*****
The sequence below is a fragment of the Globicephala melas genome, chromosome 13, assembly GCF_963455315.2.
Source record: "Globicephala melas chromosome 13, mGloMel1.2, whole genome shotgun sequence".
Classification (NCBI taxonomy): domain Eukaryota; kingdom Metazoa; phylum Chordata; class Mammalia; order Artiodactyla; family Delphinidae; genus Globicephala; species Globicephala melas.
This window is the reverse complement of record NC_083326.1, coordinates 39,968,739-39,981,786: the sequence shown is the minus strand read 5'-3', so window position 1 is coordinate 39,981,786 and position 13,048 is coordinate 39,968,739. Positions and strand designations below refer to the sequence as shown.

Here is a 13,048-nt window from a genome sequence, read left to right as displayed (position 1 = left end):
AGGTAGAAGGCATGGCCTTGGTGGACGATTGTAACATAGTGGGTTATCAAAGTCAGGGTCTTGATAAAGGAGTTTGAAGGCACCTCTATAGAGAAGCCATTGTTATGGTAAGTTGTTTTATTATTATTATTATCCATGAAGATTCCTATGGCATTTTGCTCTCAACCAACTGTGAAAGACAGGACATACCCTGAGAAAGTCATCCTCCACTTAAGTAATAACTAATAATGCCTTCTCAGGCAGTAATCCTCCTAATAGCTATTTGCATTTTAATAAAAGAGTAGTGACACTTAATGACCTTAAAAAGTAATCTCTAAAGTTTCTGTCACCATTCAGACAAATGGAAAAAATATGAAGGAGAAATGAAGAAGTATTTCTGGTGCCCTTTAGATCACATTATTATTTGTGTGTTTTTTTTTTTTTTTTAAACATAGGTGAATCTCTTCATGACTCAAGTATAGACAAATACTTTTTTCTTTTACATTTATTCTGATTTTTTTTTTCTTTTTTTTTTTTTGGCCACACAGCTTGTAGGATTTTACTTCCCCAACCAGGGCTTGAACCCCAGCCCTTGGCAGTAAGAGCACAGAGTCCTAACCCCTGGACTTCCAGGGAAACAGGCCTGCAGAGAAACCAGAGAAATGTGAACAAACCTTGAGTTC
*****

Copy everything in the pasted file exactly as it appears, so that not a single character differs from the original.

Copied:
The sequence below is a fragment of the Globicephala melas genome, chromosome 13, assembly GCF_963455315.2.
Source record: "Globicephala melas chromosome 13, mGloMel1.2, whole genome shotgun sequence".
Classification (NCBI taxonomy): domain Eukaryota; kingdom Metazoa; phylum Chordata; class Mammalia; order Artiodactyla; family Delphinidae; genus Globicephala; species Globicephala melas.
This window is the reverse complement of record NC_083326.1, coordinates 39,968,739-39,981,786: the sequence shown is the minus strand read 5'-3', so window position 1 is coordinate 39,981,786 and position 13,048 is coordinate 39,968,739. Positions and strand designations below refer to the sequence as shown.

Here is a 13,048-nt window from a genome sequence, read left to right as displayed (position 1 = left end):
AGGTAGAAGGCATGGCCTTGGTGGACGATTGTAACATAGTGGGTTATCAAAGTCAGGGTCTTGATAAAGGAGTTTGAAGGCACCTCTATAGAGAAGCCATTGTTATGGTAAGTTGTTTTATTATTATTATTATCCATGAAGATTCCTATGGCATTTTGCTCTCAACCAACTGTGAAAGACAGGACATACCCTGAGAAAGTCATCCTCCACTTAAGTAATAACTAATAATGCCTTCTCAGGCAGTAATCCTCCTAATAGCTATTTGCATTTTAATAAAAGAGTAGTGACACTTAATGACCTTAAAAAGTAATCTCTAAAGTTTCTGTCACCATTCAGACAAATGGAAAAAATATGAAGGAGAAATGAAGAAGTATTTCTGGTGCCCTTTAGATCACATTATTATTTGTGTGTTTTTTTTTTTTTTTTAAACATAGGTGAATCTCTTCATGACTCAAGTATAGACAAATACTTTTTTCTTTTACATTTATTCTGATTTTTTTTTTCTTTTTTTTTTTTTGGCCACACAGCTTGTAGGATTTTACTTCCCCAACCAGGGCTTGAACCCCAGCCCTTGGCAGTAAGAGCACAGAGTCCTAACCCCTGGACTTCCAGGGAAACAGGCCTGCAGAGAAACCAGAGAAATGTGAACAAACCTTGAGTTC